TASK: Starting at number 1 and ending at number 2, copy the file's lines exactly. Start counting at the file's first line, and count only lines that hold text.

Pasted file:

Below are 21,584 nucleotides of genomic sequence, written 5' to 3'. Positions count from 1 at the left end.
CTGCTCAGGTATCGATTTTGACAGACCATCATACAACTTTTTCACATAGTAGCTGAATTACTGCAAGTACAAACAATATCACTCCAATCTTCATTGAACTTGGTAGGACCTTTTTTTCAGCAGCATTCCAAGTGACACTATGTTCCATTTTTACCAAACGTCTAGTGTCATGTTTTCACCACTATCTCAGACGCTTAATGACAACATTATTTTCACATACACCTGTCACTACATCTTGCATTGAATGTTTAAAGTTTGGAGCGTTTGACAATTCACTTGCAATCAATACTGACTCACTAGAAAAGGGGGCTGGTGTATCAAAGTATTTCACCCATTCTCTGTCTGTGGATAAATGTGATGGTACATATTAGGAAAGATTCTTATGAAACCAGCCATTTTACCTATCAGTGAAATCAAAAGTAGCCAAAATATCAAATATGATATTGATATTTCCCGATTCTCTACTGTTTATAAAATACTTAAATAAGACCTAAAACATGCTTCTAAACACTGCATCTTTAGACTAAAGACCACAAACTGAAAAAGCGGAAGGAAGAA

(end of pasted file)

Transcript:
Below are 21,584 nucleotides of genomic sequence, written 5' to 3'. Positions count from 1 at the left end.
CTGCTCAGGTATCGATTTTGACAGACCATCATACAACTTTTTCACATAGTAGCTGAATTACTGCAAGTACAAACAATATCACTCCAATCTTCATTGAACTTGGTAGGACCTTTTTTTCAGCAGCATTCCAAGTGACACTATGTTCCATTTTTACCAAACGTCTAGTGTCATGTTTTCACCACTATCTCAGACGCTTAATGACAACATTATTTTCACATACACCTGTCACTACATCTTGCATTGAATGTTTAAAGTTTGGAGCGTTTGACAATTCACTTGCAATCAATACTGACTCACTAGAAAAGGGGGCTGGTGTATCAAAGTATTTCACCCATTCTCTGTCTGTGGATAAATGTGATGGTACATATTAGGAAAGATTCTTATGAAACCAGCCATTTTACCTATCAGTGAAATCAAAAGTAGCCAAAATATCAAATATGATATTGATATTTCCCGATTCTCTACTGTTTATAAAATACTTAAATAAGACCTAAAACATGCTTCTAAACACTGCATCTTTAGACTAAAGACCACAAACTGAAAAAGCGGAAGGAAGAA